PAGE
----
function my_scripts() {
        wp_enqueue_script('my-scripts', get_template_directory_uri() . '/js/scripts.js', array('jquery'));
    }
}
add_action('wp_enqueue_scripts', 'my_scripts');

In case a script is being manually loaded by having modified your header.php file, it is likely to be out-dated and could be conflicting with other scripts that are correctly being enqueued.

Configuring scripts correctly

With each script you add to your WordPress website, there is a variety of configuration options available for you to use. In some cases they are required for the script to operate correctly. MH Magazine for example, uses a similar function as the one above to load a separate script file that contains a variety of configuration options and attributes for the various scripts being used.

/js/scripts.js

To avoid conflicts with other script libraries, all you need within this scripts.js file is this code:

jQuery(document).ready(function($){
    // script configuration snippets here
});

You can now safely add your various script configuration snippets within the above function, using the correct jQuery shortcut rather than the standard $ shortcut. If you require a script to be loaded when the page has loaded you can use this function too:

jQuery(window).load(function($){
    // script configuration snippets here
});

Script configuration done outside of these functions could conflict with other scripts, or may not even be working at all. To learn more about how to correctly implement jQuery scripts, please see the following article: Beginners Guide: Implement jQuery Scripts into WordPress Websites.

Checking your applied custom code

Modifying WordPress themes should be carried out via the use of a child theme. Your child theme will only contain the files that you have modified. This makes it far easier to manage and it removes the need of adding your custom code after every time you update the Parent Theme in the future.

All of your custom code is safely tucked away within its own child theme folder. This also makes troubleshooting your WordPress website far easier as you don’t need to search through the entire theme folder when looking for a solution to your problem – especially when related to custom code.

CSS stylesheet failing to load?

There are some common issues when using child themes, e.g. proper ways to create and use child themes or correct ways to override parent theme functions. Another common issue would be, if the CSS stylesheets for either (or both) parent and child theme are not correctly implemented. You can accomplish this using a single function within your child theme functions.php file, like so:

function child_styles() { 
    wp_enqueue_style('parent-css', get_template_directory_uri() . '/style.css'); 
    wp_enqueue_style('child-css', get_stylesheet_directory_uri() . '/style.css', array('parent-css')); 
} 
add_action('wp_enqueue_scripts', 'child_styles');

The parent theme CSS stylesheet file is loaded first. It’s then followed by the child theme CSS stylesheet file, which is then associated with the parent CSS file using an array. Notice the difference between how the parent and child theme CSS stylesheets are retrieved?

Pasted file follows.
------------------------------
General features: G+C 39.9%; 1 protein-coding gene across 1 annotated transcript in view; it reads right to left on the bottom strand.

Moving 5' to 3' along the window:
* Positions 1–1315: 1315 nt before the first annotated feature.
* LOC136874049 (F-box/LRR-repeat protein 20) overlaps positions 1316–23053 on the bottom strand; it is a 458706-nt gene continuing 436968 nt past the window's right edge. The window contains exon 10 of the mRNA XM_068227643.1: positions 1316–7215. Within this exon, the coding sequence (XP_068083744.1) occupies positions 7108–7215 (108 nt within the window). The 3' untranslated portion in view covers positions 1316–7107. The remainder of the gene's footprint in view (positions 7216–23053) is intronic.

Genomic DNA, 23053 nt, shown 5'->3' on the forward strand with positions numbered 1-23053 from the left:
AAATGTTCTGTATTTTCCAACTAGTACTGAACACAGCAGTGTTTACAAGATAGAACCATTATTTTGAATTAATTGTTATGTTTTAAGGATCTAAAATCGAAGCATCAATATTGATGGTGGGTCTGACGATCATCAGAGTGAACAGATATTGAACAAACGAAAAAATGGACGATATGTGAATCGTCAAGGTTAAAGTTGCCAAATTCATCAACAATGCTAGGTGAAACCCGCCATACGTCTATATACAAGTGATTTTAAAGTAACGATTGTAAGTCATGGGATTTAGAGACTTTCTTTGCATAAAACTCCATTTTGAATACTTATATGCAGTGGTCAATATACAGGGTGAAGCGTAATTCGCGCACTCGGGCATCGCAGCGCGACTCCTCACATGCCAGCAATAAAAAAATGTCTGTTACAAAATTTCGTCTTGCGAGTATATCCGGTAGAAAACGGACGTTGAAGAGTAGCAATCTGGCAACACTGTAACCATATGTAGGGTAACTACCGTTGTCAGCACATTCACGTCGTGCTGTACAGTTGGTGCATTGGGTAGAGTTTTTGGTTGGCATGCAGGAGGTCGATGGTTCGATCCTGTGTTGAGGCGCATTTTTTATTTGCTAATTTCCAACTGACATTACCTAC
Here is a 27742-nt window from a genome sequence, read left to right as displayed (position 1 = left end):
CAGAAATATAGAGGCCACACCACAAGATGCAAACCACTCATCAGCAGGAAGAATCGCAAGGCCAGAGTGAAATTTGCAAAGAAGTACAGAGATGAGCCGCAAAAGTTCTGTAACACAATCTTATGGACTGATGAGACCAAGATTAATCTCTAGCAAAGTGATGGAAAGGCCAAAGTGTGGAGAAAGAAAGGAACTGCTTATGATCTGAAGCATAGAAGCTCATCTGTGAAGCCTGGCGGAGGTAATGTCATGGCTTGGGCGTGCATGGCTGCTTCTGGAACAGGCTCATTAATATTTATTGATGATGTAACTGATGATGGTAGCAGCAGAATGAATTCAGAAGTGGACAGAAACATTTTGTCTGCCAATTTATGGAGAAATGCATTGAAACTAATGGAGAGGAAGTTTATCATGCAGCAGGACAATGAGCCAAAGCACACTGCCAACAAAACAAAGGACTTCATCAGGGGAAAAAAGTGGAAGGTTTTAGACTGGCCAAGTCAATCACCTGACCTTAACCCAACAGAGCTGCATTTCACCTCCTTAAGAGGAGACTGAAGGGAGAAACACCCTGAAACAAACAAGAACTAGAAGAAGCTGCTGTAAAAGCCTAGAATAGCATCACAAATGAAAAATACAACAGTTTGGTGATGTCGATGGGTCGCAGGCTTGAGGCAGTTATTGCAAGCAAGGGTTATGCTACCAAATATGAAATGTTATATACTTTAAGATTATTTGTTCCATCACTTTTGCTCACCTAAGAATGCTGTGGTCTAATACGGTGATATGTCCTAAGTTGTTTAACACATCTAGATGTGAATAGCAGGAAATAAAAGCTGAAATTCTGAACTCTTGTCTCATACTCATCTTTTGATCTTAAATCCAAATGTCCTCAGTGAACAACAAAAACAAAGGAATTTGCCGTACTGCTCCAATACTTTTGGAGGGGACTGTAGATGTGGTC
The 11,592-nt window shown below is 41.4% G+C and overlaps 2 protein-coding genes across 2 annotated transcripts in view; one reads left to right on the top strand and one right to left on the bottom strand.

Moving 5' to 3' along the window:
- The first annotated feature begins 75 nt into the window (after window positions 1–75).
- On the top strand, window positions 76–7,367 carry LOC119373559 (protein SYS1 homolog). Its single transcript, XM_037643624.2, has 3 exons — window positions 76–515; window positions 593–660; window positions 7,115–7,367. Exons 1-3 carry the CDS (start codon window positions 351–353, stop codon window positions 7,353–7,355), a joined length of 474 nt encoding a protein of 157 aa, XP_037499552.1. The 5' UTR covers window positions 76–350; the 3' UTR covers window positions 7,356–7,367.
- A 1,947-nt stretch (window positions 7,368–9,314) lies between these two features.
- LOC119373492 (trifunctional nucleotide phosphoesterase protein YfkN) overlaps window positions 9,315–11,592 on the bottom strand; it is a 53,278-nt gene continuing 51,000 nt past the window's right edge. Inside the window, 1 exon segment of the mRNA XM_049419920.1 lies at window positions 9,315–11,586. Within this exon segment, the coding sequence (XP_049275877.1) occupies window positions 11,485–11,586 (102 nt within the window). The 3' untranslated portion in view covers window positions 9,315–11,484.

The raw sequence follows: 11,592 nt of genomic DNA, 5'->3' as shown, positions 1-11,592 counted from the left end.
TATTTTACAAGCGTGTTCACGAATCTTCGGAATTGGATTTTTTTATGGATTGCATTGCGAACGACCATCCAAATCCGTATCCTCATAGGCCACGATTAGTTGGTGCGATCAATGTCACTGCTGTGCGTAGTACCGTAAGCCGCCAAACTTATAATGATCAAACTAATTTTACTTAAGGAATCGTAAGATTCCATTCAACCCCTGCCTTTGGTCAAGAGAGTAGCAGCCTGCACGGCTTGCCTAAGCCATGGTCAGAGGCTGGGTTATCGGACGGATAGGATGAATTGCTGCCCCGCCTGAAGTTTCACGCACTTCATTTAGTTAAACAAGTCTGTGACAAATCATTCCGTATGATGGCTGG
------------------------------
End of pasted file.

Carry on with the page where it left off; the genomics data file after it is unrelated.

To locate the parent theme stylesheet file you need to dig slightly deeper outside of the child theme folder using get_template_directory_uri(). The location of the child theme stylesheet file is within the child theme folder so you can simply use get_stylesheet_directory_uri(). The entire function is then hooked directly to the action responsible for loading all of your WordPress themes scripts and stylesheets on your WordPress website.

Error reporting via WP Debug Mode

Next we’ll introduce you to another method to troubleshoot your WordPress website. You can easily take advantage of the WordPress own debug method and enable the Debug Mode for your WordPress website by adding the following line to your wp-config.php file:

define('WP_DEBUG', true);

When you’ve enabled the Debug Mode, all PHP errors and notices will be visible throughout your entire WordPress website. This allows you to quickly identify problems and look for a suitable solution. However, if you’re not familiar with coding, then sometimes these PHP errors may not be very meaningful to you. It’s also not recommended to run WP Debug Mode on your live site and in general don’t forget to disable debugging when you’re done: How to debug your WordPress website.

A good way to find out more about your errors on your WordPress website is to either google it and look for helpful threads online, or to open a thread within the particular WordPress support forums.

Troubleshooting your WordPress website

In this article we’ve presented a few possible methods to troubleshoot your WordPress website – but for sure there are more. In general, when you’re having issues on your website, you should always first check 3rd party plugins, caching, implemented scripts or any custom code you might have applied lately to your website. In case issues appear all of a sudden, then this might also be related to automatic upddates of plugins, changed server configurations by your hosting company or anything else related to your WordPress and / or server environment.